Empire Mouflon (1921)  United Kingdom 3,234 Explosives & general cargo Survived this convoy and convoy HX 300
Empire Waterhen (1920)  United Kingdom 6,004 General cargo
Garnes (1930)  Norway 1,559 Survived this convoy and convoy SC 107
George B. McClellan (1942)  United States 7,181 Vitriol, cased petrol & explosives Liberty ship
Georgios P (1903)  Greece 4,052 General cargo Survived this convoy and convoy SC 122
Gothland (1932)  United Kingdom 1,286 Rescue ship
Gudvor (1928)  Norway 2,280 Survived this convoy, convoy SC 122 and convoy ONS 5
Inger Lise (1939)  Norway 1,582 lumber Veteran of convoy SC 94
Ingerfem (1912)  Norway 3,987 Grain Veteran of convoy SC 94
John Hathorn (1942)  United States 7,176 Cased petrol & explosives Liberty ship
Lido (1930)  Norway 1,918 Flour
Liverpool Loyalist (1932)  United Kingdom 1,416
Llangollen (1928)  United Kingdom 5,056 General cargo
Mars (1925)  Netherlands 1,582 Flour Veteran of convoy SC 94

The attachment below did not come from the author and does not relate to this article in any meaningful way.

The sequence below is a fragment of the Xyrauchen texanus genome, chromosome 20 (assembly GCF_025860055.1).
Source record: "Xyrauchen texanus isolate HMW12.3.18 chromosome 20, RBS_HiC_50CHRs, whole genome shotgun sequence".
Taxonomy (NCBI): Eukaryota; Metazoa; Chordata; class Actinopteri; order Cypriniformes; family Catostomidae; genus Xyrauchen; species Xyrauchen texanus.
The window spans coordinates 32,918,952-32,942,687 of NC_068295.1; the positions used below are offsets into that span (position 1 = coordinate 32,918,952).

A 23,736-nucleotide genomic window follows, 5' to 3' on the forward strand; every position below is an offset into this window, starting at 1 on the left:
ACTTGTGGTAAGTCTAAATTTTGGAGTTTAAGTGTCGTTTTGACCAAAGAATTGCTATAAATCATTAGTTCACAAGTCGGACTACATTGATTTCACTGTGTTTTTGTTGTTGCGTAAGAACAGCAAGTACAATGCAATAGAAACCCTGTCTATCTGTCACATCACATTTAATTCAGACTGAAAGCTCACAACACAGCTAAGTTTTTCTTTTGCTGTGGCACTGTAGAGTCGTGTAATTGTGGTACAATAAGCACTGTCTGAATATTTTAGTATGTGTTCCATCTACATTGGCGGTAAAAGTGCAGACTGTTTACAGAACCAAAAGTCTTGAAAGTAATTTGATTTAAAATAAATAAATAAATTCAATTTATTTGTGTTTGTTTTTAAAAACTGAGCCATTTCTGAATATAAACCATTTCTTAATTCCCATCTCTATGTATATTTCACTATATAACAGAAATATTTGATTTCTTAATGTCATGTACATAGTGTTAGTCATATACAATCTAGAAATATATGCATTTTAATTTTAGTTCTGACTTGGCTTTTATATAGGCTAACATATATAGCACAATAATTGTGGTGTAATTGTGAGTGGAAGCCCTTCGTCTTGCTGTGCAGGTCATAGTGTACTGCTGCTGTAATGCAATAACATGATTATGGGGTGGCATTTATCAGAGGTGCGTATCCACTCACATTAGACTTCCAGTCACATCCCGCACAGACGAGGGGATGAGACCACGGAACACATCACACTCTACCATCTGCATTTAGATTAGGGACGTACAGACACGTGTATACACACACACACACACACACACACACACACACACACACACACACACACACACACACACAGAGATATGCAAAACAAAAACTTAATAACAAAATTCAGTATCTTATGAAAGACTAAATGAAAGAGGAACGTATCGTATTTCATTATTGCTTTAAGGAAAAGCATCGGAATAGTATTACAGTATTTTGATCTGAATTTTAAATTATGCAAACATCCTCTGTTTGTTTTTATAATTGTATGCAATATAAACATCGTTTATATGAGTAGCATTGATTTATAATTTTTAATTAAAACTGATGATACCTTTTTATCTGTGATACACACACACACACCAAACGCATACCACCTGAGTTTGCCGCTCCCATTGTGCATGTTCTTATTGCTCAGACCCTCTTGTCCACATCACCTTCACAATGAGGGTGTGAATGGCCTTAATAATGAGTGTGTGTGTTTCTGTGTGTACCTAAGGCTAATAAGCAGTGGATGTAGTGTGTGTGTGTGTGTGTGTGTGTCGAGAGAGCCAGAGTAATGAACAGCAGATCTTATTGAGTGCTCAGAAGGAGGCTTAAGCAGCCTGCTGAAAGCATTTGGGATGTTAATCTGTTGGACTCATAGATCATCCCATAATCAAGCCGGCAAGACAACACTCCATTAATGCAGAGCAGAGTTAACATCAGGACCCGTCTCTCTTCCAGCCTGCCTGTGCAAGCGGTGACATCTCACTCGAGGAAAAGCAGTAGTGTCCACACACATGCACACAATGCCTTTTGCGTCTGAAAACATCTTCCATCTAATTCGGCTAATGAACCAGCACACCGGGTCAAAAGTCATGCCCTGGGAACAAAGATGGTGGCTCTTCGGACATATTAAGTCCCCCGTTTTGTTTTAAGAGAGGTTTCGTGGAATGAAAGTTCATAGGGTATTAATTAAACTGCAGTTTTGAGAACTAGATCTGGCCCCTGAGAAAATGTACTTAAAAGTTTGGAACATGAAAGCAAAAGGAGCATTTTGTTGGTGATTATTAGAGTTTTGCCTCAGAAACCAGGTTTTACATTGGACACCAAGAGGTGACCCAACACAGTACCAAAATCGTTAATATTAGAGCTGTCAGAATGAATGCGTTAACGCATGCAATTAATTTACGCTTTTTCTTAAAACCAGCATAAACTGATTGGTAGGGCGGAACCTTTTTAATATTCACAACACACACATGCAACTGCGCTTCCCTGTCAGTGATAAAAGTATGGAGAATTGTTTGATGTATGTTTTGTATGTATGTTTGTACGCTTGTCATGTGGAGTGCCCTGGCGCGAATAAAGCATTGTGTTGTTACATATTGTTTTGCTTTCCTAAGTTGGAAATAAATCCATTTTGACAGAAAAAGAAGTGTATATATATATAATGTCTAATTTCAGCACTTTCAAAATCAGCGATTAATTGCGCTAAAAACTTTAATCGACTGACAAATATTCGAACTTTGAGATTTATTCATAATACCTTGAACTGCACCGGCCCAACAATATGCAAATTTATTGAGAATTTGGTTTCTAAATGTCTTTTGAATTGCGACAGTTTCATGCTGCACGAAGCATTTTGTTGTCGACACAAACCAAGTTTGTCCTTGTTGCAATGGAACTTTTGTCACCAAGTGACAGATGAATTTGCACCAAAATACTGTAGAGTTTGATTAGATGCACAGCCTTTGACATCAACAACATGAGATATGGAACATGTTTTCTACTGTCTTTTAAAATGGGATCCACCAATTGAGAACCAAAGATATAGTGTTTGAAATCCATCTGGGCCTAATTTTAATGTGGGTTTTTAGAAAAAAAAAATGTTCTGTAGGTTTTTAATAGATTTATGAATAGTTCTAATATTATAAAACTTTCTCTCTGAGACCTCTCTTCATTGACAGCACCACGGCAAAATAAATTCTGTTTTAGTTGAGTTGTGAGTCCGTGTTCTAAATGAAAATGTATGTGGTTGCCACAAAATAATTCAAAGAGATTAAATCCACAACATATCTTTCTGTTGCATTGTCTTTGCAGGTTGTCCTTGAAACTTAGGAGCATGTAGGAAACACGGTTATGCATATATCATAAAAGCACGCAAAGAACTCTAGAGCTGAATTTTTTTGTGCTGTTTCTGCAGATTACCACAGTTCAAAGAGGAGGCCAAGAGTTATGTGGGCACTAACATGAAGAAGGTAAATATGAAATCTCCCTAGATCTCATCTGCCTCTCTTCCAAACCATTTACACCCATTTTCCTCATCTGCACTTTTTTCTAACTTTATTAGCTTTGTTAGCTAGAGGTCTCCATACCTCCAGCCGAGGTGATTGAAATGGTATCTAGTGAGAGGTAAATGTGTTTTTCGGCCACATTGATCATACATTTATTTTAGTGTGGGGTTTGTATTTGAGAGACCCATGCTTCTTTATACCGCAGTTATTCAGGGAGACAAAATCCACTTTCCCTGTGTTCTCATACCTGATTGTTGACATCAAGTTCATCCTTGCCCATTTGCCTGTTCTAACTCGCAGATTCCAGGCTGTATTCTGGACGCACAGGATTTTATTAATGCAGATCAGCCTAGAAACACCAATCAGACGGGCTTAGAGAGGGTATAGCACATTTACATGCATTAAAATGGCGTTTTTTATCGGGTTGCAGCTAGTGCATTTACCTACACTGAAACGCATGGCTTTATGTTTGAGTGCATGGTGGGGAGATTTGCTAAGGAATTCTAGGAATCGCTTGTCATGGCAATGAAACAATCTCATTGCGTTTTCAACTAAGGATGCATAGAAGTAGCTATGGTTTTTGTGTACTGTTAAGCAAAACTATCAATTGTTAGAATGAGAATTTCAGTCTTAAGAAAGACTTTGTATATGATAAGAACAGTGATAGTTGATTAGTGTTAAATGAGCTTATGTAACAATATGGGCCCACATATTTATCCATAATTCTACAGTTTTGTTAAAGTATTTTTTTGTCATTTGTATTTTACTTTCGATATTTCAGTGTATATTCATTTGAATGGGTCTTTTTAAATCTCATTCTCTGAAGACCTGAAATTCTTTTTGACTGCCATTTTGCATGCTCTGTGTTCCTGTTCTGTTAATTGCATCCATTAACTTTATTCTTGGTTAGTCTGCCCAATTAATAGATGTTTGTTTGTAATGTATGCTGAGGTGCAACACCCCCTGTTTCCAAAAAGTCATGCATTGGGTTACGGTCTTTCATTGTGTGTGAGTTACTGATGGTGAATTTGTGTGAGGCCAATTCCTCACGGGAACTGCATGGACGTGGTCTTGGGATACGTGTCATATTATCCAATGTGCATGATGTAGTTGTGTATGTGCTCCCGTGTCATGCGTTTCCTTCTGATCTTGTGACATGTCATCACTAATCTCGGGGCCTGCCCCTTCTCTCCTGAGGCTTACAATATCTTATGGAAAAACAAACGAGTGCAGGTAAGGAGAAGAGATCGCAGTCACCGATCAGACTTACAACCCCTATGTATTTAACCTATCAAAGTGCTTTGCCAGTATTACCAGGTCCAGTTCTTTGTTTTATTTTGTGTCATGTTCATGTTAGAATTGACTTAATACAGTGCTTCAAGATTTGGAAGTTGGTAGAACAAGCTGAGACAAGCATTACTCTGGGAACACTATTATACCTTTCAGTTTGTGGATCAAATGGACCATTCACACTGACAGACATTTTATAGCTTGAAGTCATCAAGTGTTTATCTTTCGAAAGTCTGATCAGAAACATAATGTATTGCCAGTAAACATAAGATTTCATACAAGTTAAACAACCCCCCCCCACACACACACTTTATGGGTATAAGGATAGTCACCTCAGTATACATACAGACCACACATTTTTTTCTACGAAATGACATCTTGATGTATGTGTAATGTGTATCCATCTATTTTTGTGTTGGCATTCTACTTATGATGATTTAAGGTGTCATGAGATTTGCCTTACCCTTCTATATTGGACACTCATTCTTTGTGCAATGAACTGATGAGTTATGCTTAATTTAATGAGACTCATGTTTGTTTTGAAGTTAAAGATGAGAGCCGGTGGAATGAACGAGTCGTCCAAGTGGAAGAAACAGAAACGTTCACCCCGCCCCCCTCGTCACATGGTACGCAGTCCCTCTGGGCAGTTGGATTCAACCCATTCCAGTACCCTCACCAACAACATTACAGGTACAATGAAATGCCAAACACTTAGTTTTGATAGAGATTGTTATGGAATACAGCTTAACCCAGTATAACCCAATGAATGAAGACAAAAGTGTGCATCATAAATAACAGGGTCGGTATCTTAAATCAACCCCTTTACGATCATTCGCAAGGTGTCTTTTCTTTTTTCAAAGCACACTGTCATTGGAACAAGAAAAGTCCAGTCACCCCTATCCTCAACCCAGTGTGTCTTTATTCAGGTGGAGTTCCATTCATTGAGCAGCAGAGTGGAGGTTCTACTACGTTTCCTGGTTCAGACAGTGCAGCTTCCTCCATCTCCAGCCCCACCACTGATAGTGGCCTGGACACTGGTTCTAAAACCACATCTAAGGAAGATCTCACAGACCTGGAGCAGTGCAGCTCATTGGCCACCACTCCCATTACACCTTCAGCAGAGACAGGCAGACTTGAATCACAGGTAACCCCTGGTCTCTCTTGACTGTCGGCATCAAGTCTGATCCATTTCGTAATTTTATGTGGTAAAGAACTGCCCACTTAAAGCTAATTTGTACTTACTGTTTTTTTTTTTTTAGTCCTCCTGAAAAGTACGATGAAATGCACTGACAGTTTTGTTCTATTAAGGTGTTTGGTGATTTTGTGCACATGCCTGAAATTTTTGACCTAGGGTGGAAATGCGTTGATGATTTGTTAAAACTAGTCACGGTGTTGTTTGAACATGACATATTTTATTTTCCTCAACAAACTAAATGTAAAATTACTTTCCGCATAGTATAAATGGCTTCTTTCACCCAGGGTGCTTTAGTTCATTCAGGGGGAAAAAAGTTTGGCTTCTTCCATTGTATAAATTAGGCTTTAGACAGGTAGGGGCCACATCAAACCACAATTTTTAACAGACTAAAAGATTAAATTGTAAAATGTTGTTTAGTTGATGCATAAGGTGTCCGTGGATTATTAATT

Nea (1921)  Norway 1,877 lumber Veteran of convoy SC 26
Ozark (1919)  United States 2,689 Lost rudder and diverted to Iceland
Peterston (1925)  United Kingdom 4,680 Grain & lumber
Porjus (1906)  Sweden 2,965 phosphates Returned to Canada; also returned from convoy SC 121 and survived convoy SC 122
Prinses Maria-Pia (1938)  Belgium 2,588 Sugar & bombs
Ramava  Latvia 2,141 lumber
Reigh Count (1907)  Panama 4,657 Explosives & valuable cargo
Robert Morris (1942)  United States 7,176 Cased petrol & explosives Liberty ship
Rocha (1933)  Panama 1,471
Roxane (1929)  United Kingdom 7,813 Fuel oil
Saintonge (1936)  United Kingdom 9,386 Fuel oil Survived this convoy and convoy HX 300
Saluta (1906)  United Kingdom 6,261 Fuel oil
Sinnington Court (1928)  United Kingdom 6,910 Survived this convoy and convoy SC 121
Souliotis (1917)  Greece 4,299 Steel & lumber
Suderoy (1913)  Norway 7,562 Fuel oil Survived this convoy and convoy SC 121
Theomitor (1910)  Greece 4,427 Steel & lumber
Vinga (1927)  Norway 7,321 Furnace fuel oil